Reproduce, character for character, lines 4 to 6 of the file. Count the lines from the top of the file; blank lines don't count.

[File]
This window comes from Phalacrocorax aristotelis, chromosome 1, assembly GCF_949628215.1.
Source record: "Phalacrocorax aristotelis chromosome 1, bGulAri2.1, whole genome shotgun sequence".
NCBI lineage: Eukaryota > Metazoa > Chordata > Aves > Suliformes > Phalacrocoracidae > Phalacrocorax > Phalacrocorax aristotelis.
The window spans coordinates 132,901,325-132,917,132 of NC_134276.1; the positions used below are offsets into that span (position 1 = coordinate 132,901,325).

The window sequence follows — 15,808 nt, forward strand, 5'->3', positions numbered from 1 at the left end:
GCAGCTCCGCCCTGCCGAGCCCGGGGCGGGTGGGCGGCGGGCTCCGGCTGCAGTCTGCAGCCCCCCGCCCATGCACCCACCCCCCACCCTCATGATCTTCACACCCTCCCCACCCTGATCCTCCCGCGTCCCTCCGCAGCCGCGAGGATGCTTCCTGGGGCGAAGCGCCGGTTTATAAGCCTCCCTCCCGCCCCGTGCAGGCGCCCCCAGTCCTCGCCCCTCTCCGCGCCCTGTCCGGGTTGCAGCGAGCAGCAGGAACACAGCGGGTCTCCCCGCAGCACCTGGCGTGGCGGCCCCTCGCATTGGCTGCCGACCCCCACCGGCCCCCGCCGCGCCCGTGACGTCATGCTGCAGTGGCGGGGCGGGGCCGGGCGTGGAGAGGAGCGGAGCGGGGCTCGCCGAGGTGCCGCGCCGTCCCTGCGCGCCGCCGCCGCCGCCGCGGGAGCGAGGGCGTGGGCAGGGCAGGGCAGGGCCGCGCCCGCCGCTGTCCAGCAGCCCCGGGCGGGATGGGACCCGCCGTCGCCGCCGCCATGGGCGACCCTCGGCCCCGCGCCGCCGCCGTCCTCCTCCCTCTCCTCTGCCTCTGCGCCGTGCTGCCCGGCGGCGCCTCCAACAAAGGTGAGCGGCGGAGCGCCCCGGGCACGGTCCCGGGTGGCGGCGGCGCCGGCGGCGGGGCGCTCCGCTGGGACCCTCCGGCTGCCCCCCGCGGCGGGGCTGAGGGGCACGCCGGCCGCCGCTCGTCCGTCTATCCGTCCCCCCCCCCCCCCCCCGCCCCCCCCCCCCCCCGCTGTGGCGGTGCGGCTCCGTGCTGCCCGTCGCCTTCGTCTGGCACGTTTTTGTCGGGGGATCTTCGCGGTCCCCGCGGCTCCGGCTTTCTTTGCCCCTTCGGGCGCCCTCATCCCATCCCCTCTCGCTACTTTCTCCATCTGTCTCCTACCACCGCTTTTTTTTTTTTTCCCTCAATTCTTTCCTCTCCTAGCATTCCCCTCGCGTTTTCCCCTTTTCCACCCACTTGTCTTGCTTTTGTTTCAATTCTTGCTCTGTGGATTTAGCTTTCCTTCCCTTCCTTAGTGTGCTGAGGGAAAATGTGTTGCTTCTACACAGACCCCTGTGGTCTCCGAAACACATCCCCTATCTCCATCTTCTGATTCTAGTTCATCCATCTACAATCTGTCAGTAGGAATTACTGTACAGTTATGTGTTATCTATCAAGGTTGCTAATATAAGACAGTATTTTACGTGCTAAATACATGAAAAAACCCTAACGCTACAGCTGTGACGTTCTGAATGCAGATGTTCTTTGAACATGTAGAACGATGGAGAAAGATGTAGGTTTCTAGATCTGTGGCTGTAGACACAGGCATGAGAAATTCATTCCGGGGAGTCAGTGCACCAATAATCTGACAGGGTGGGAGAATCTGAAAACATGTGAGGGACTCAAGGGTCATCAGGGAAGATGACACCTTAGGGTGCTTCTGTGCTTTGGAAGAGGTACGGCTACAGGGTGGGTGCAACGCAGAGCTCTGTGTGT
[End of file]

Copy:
The window spans coordinates 132,901,325-132,917,132 of NC_134276.1; the positions used below are offsets into that span (position 1 = coordinate 132,901,325).

The window sequence follows — 15,808 nt, forward strand, 5'->3', positions numbered from 1 at the left end:
GCAGCTCCGCCCTGCCGAGCCCGGGGCGGGTGGGCGGCGGGCTCCGGCTGCAGTCTGCAGCCCCCCGCCCATGCACCCACCCCCCACCCTCATGATCTTCACACCCTCCCCACCCTGATCCTCCCGCGTCCCTCCGCAGCCGCGAGGATGCTTCCTGGGGCGAAGCGCCGGTTTATAAGCCTCCCTCCCGCCCCGTGCAGGCGCCCCCAGTCCTCGCCCCTCTCCGCGCCCTGTCCGGGTTGCAGCGAGCAGCAGGAACACAGCGGGTCTCCCCGCAGCACCTGGCGTGGCGGCCCCTCGCATTGGCTGCCGACCCCCACCGGCCCCCGCCGCGCCCGTGACGTCATGCTGCAGTGGCGGGGCGGGGCCGGGCGTGGAGAGGAGCGGAGCGGGGCTCGCCGAGGTGCCGCGCCGTCCCTGCGCGCCGCCGCCGCCGCCGCGGGAGCGAGGGCGTGGGCAGGGCAGGGCAGGGCCGCGCCCGCCGCTGTCCAGCAGCCCCGGGCGGGATGGGACCCGCCGTCGCCGCCGCCATGGGCGACCCTCGGCCCCGCGCCGCCGCCGTCCTCCTCCCTCTCCTCTGCCTCTGCGCCGTGCTGCCCGGCGGCGCCTCCAACAAAGGTGAGCGGCGGAGCGCCCCGGGCACGGTCCCGGGTGGCGGCGGCGCCGGCGGCGGGGCGCTCCGCTGGGACCCTCCGGCTGCCCCCCGCGGCGGGGCTGAGGGGCACGCCGGCCGCCGCTCGTCCGTCTATCCGTCCCCCCCCCCCCCCCCCGCCCCCCCCCCCCCCCGCTGTGGCGGTGCGGCTCCGTGCTGCCCGTCGCCTTCGTCTGGCACGTTTTTGTCGGGGGATCTTCGCGGTCCCCGCGGCTCCGGCTTTCTTTGCCCCTTCGGGCGCCCTCATCCCATCCCCTCTCGCTACTTTCTCCATCTGTCTCCTACCACCGCTTTTTTTTTTTTTCCCTCAATTCTTTCCTCTCCTAGCATTCCCCTCGCGTTTTCCCCTTTTCCACCCACTTGTCTTGCTTTTGTTTCAATTCTTGCTCTGTGGATTTAGCTTTCCTTCCCTTCCTTAGTGTGCTGAGGGAAAATGTGTTGCTTCTACACAGACCCCTGTGGTCTCCGAAACACATCCCCTATCTCCATCTTCTGATTCTAGTTCATCCATCTACAATCTGTCAGTAGGAATTACTGTACAGTTATGTGTTATCTATCAAGGTTGCTAATATAAGACAGTATTTTACGTGCTAAATACATGAAAAAACCCTAACGCTACAGCTGTGACGTTCTGAATGCAGATGTTCTTTGAACATGTAGAACGATGGAGAAAGATGTAGGTTTCTAGATCTGTGGCTGTAGACACAGGCATGAGAAATTCATTCCGGGGAGTCAGTGCACCAATAATCTGACAGGGTGGGAGAATCTGAAAACATGTGAGGGACTCAAGGGTCATCAGGGAAGATGACACCTTAGGGTGCTTCTGTGCTTTGGAAGAGGTACGGCTACAGGGTGGGTGCAACGCAGAGCTCTGTGTGT